Well, did you take advantage of our newly implemented Family Day yesterday? According to the Ministry of Labour’s website, “There’s nothing more valuable to families than time together.” And I’d have to agree.

Except I’ve heard a lot of grumbling and mumbling about this holiday. Many people wonder why it was placed in February when the weather is often harsh. According to the ministry, “The time between New Year’s Day and Easter is long and people need a rest.”

Whatever the reason, why look a gift horse in the mouth? We have to live through February anyway, so why not get a day off on one of those cold, winter days when all you want to do is stay home in bed? And who wouldn’t love the chance to have a slow morning, and not run out the door dragging kids to school and programs, while racing the clock to make it to work on time, all the while fighting the traffic and road conditions?


But there are two things to consider: First, why doesn’t everybody get the holiday? And why isn’t it a national holiday? Do only Ontario, Alberta and Saskatchewan appreciate their residents and their sense of family? (Ontarians have Premier Dalton McGuinty to thank.) What’s with those other provinces?

But will all the eligible companies take this holiday seriously and let their employees have a free day without contacting them by e-mail or on their BlackBerrys? I guess we’ll find out over time.

So, did you spend time with your family? If you did, great. If not, don’t worry about it. Since it was the first time we’ve had this holiday, many people might not have planned well. Waking up without the alarm, wondering what your partner is still doing in bed, and how on earth you’re going to entertain the kids all day can be discombobulating if you’re not prepared.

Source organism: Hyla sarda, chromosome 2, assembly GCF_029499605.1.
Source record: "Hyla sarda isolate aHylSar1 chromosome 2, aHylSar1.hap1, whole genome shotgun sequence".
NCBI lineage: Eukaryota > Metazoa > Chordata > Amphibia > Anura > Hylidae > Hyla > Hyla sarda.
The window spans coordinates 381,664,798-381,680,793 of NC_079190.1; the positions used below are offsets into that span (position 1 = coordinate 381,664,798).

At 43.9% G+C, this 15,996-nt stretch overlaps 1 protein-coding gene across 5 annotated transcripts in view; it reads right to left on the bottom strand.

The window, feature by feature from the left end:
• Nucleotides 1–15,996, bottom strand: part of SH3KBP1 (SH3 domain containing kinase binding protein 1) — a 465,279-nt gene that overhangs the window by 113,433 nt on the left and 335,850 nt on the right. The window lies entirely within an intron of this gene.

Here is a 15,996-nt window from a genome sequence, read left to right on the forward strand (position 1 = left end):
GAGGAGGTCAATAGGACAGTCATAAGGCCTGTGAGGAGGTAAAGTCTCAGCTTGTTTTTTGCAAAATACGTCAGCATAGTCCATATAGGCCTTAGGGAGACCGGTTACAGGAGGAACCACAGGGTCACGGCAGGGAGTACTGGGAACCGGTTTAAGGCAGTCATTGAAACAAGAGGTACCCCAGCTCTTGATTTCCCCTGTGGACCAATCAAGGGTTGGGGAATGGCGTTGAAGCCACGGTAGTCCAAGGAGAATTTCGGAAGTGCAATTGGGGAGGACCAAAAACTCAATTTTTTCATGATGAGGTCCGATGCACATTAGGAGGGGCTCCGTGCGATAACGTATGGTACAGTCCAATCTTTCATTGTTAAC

No worries — next year you’ll be ready. Try putting as much effort into this day as you do, say, for Valentine’s Day. Plan for the long weekend and take advantage. Get out of town, go skiing or snowboarding if you can — that extra day makes the drive even more worthwhile.

If you stay in the city, make plans to do something fun, something you don’t often get to do because we’re so busy with our daily routines and any free time we find is filled up with errands and chores. Take the family bowling, for example, or to an afternoon matinee. Visit extended family, such as cousins, or grandparents, that you don’t often get to see.

Or, if the weather is nasty, stay home and in your pyjamas all day. Play board games, read, do arts and crafts.

It won’t matter how you spend the next Family Day, as long as you spend it with people who you love.